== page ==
7-17-12; As the Beatles’ song says, “it was twenty years ago today”--20 years ago this month in July 1992, we started writing this KCB&A Update

When this was first written/printed and published, we put it out with a bubble-jet printer as a three-fold flyer that was mailed to our readers (does anyone remember “snail mail.”). About a dozen years ago, it morphed into email and we currently only print and mail it to one former Arbitrator who doesn’t “do” email. The initial readership was about 500—today, we have over 7,500 weekly readers that we know of. It appears there are lots of “secondary readers” who read the KCB&A Update and send it along to their friends and colleagues.. We have written numerous articles from questions received from our readers. We thank everyone for your contributions and support over these many years.

The goal of the Update over the decades was to tell the defense industry about developments and the sometimes secret changes being made to our law. Since that time, basically every claimant lawyer in the entire state has made it a point to tell us the KCB&A Update is defense-oriented and riles up HR, claims and other defense folks to look at their sometimes rising WC costs. We have spent about twenty years telling the claimant bar we understand and respect their views and still think someone in this state has to take up the side of the Illinois business and the claims/defense industry. In our view, we are still fighting the good fight and have our clients to thank for it.

In surveying 20 years of changes to the IL WC system, we note it has evolved dramatically. We remain very happy to see our Appellate Court, Workers’ Comp Division stop their prior practice of issuing secret Rule 23 decisions that we felt hid changes in the law from the folks who need to know it the most. While Rule 23 is still being used for some appellate rulings, all decisions are now published on the web for everyone to see.

In our view, without any question, the biggest and most important change to the IL WC system is reigning in rising medical costs which remain the number one cost in all U.S. workers’ comp systems. In the larger picture of all workers’ compensation systems across the globe, the challenge for the future is getting solid medical care for work-related accidental injuries at a fair price. We assure our readers the matrix has switched from employers complaining bitterly about ever-rising costs to doctors and hospital and other caregivers complaining bitterly about WC cost-cutting measures.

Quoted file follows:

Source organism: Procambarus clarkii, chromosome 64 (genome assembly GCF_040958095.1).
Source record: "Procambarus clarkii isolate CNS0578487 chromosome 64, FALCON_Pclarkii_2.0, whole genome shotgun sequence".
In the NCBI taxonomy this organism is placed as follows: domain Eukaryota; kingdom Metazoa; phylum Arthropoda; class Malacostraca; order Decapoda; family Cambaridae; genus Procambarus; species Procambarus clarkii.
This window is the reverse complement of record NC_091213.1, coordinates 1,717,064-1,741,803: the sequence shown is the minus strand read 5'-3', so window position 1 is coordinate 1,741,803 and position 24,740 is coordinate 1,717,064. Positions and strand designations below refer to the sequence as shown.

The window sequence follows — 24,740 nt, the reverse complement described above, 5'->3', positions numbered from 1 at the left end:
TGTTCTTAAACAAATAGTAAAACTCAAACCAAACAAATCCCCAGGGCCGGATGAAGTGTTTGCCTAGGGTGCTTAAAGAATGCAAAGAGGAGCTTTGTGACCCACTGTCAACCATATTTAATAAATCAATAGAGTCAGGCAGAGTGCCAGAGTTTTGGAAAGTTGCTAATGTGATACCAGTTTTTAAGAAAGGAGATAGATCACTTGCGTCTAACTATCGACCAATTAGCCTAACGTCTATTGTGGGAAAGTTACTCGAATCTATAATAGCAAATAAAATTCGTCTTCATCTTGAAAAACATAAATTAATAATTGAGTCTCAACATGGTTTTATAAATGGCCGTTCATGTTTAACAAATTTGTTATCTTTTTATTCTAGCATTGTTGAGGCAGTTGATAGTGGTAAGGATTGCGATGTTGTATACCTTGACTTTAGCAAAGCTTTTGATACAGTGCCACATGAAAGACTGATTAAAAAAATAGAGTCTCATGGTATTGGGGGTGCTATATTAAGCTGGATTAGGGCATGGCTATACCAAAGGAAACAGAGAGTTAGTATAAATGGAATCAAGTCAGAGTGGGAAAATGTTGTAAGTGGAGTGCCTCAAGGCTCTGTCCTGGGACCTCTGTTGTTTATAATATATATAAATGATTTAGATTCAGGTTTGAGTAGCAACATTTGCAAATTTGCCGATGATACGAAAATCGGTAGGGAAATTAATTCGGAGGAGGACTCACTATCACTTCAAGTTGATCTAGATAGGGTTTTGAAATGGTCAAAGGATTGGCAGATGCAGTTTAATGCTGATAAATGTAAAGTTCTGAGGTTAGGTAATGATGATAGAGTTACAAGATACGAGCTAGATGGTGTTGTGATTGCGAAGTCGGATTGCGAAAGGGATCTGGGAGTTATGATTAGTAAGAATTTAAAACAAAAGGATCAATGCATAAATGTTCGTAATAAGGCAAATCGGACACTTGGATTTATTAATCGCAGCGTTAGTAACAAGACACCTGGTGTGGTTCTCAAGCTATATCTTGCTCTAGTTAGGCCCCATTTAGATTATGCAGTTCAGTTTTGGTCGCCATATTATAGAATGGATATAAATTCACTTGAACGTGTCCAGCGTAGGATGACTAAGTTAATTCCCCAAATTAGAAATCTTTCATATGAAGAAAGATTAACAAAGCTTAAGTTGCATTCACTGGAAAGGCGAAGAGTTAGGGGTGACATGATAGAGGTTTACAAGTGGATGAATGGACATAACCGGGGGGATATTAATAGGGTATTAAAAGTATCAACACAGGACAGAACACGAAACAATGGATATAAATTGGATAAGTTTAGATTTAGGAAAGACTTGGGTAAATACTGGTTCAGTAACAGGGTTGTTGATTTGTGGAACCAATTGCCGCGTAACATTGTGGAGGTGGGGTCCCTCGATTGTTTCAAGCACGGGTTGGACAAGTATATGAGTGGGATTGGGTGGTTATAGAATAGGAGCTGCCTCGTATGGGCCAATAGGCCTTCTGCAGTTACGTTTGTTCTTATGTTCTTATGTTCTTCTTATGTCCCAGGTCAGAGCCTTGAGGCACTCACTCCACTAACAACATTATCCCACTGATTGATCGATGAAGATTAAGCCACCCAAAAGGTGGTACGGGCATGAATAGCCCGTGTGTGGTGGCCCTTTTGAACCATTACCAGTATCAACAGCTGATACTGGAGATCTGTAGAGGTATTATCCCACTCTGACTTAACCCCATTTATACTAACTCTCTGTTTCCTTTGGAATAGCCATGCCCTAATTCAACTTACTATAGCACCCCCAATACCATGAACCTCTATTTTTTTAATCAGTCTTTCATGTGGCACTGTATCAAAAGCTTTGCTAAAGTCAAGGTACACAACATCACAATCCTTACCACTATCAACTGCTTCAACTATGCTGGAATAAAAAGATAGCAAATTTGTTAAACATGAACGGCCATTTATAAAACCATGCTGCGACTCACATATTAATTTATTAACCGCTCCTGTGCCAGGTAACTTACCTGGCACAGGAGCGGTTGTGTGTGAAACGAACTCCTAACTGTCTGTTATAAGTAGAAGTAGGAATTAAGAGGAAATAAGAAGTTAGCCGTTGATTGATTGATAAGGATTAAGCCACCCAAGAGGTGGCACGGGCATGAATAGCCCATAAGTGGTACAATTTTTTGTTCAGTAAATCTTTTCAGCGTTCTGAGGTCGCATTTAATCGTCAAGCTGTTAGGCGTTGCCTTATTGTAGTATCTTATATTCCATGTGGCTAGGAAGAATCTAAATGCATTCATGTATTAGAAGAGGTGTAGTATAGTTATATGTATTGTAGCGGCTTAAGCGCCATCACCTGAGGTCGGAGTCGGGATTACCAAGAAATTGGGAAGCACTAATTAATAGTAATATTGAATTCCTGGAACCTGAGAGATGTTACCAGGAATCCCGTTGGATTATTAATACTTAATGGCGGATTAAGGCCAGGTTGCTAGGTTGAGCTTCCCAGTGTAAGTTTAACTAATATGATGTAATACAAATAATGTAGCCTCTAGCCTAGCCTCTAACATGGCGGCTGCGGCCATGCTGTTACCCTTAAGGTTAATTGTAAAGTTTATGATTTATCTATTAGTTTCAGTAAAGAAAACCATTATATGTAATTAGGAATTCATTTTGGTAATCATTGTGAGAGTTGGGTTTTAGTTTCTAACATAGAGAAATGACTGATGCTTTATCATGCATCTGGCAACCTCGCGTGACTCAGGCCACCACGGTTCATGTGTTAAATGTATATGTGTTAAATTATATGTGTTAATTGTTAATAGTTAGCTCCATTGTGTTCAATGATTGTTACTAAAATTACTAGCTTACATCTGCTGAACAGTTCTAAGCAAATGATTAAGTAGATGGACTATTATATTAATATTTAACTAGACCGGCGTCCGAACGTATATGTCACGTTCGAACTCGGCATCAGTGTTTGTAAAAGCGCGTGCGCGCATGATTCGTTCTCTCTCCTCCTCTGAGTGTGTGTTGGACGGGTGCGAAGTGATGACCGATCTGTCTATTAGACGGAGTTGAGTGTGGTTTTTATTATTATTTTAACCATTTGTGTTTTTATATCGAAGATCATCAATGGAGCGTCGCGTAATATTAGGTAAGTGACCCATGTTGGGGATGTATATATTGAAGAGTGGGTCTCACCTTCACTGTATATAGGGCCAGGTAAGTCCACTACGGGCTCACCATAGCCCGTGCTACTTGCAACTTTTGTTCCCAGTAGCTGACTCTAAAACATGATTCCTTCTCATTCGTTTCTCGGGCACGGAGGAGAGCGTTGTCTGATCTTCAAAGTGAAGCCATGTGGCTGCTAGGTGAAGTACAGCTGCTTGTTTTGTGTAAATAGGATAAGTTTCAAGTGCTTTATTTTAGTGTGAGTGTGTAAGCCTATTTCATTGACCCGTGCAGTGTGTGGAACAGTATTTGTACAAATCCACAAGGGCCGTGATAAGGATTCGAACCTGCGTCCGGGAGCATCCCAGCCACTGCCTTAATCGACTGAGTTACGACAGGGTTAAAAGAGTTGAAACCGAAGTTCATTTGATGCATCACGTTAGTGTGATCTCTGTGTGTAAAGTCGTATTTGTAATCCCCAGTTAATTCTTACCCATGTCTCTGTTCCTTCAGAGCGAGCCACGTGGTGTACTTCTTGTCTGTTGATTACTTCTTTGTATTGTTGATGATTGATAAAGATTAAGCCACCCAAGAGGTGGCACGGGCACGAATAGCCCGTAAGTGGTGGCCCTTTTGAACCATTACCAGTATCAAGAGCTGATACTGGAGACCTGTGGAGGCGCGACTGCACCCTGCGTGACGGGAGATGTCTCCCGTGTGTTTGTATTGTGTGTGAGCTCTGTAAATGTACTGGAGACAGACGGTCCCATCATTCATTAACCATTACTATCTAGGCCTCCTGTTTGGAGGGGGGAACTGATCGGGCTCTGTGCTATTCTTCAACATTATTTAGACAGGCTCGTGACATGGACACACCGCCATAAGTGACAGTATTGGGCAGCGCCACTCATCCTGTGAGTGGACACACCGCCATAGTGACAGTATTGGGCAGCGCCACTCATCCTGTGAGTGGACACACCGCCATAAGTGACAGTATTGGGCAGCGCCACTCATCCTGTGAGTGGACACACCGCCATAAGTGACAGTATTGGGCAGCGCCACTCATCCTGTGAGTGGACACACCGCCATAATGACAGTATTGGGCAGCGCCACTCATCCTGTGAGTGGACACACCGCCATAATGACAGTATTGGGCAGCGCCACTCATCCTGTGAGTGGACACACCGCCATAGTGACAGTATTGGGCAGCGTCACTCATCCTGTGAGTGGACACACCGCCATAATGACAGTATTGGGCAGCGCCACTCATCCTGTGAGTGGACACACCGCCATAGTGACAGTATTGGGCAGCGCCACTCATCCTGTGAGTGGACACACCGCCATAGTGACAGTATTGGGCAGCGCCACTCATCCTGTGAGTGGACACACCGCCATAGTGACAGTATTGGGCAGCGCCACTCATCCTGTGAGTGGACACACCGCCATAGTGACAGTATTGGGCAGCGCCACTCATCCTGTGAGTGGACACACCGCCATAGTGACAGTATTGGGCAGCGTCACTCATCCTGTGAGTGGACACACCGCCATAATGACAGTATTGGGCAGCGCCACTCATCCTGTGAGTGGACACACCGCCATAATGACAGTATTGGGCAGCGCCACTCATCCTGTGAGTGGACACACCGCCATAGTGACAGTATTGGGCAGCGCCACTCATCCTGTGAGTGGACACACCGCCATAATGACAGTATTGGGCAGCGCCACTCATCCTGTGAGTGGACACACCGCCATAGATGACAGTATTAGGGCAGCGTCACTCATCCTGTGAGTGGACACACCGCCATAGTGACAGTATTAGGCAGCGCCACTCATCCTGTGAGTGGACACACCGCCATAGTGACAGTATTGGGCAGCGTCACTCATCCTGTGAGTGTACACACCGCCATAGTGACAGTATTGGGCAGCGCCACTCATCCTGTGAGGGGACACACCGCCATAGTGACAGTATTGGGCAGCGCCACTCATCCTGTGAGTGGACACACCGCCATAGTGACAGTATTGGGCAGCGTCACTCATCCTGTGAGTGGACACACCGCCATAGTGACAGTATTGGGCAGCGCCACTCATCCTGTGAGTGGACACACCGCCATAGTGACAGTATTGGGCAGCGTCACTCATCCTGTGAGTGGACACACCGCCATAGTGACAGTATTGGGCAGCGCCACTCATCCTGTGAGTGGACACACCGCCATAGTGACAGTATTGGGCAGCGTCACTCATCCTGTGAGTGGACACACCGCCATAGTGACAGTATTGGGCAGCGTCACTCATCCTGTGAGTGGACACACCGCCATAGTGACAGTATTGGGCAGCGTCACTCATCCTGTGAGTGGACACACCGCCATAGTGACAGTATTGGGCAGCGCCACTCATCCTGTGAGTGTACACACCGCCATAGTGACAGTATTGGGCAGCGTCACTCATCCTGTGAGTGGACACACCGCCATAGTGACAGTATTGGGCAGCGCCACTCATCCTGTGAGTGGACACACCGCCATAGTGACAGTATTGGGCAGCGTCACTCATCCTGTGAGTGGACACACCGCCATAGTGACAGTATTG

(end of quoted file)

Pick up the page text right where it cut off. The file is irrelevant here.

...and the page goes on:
We expect that trend to continue. We aren’t sure where it will all end but we are certain all Americans have a relatively unrealistic goal of unlimited-on-demand medical care. We feel there are some doctors and other care-givers who are willing to feed that flame. At some future time, we are going to have to realize the unlimited-on-demand care model is unrealistically expensive. We feel Americans are going to have to sit back and measure the cost-effectiveness of medical options in both workers’ compensation and group health settings. We are also certain Americans aren’t going to be able to sue and get random but giant med-mal awards when doctors provide necessary but scientifically limited testing and care.

What are the best options to control medical costs in IL WC?? We were recently asked by a client about this situation--claimant had a finger injury and was released to one-handed work. The worker was going to a noted overtreater who wanted a CAT scan for a finger injury and took the worker off all work. The question was—what is the best or most effective way to counter that medical advice? Our recommendation was a rapid trip to an intrepid OccHealth provider with other options waiting in the wings. OccHealth is rapid, inexpensive and can be effective when properly implemented. We would love to hear your thoughts on handling that one.

As to mainstream WC medical cost controls, here are the main tools:

·         OccHealth Providers—we are telling every and all Illinois employers to get a solid OccHealth provider for all claims. While your claimants can go to their own docs, we recommend you have a “policy” requiring them to go to yours. If the worker won’t follow your policy, deny benefits until they do. You can get a worker into an OccHealth provider on basically an “any-day” basis and you should consider this a cost control mechanism to get solid care for your injured workers with an OccHealth provider to manage the claim. OccHealth providers will give you a rapid second opinion on the need for diagnostics, surgeries, time off and interim work restrictions.